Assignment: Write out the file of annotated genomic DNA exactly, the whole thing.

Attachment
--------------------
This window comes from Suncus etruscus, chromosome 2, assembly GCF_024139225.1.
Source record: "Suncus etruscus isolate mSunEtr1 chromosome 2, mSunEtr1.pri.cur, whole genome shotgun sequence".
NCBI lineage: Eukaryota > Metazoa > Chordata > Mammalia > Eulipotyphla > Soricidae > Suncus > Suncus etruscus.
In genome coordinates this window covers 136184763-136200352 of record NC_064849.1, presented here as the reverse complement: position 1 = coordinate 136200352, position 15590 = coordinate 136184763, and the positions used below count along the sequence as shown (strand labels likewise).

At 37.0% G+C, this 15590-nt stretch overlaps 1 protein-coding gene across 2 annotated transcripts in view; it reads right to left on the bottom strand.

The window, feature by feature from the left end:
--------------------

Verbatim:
This window comes from Suncus etruscus, chromosome 2, assembly GCF_024139225.1.
Source record: "Suncus etruscus isolate mSunEtr1 chromosome 2, mSunEtr1.pri.cur, whole genome shotgun sequence".
NCBI lineage: Eukaryota > Metazoa > Chordata > Mammalia > Eulipotyphla > Soricidae > Suncus > Suncus etruscus.
In genome coordinates this window covers 136184763-136200352 of record NC_064849.1, presented here as the reverse complement: position 1 = coordinate 136200352, position 15590 = coordinate 136184763, and the positions used below count along the sequence as shown (strand labels likewise).

At 37.0% G+C, this 15590-nt stretch overlaps 1 protein-coding gene across 2 annotated transcripts in view; it reads right to left on the bottom strand.

The window, feature by feature from the left end: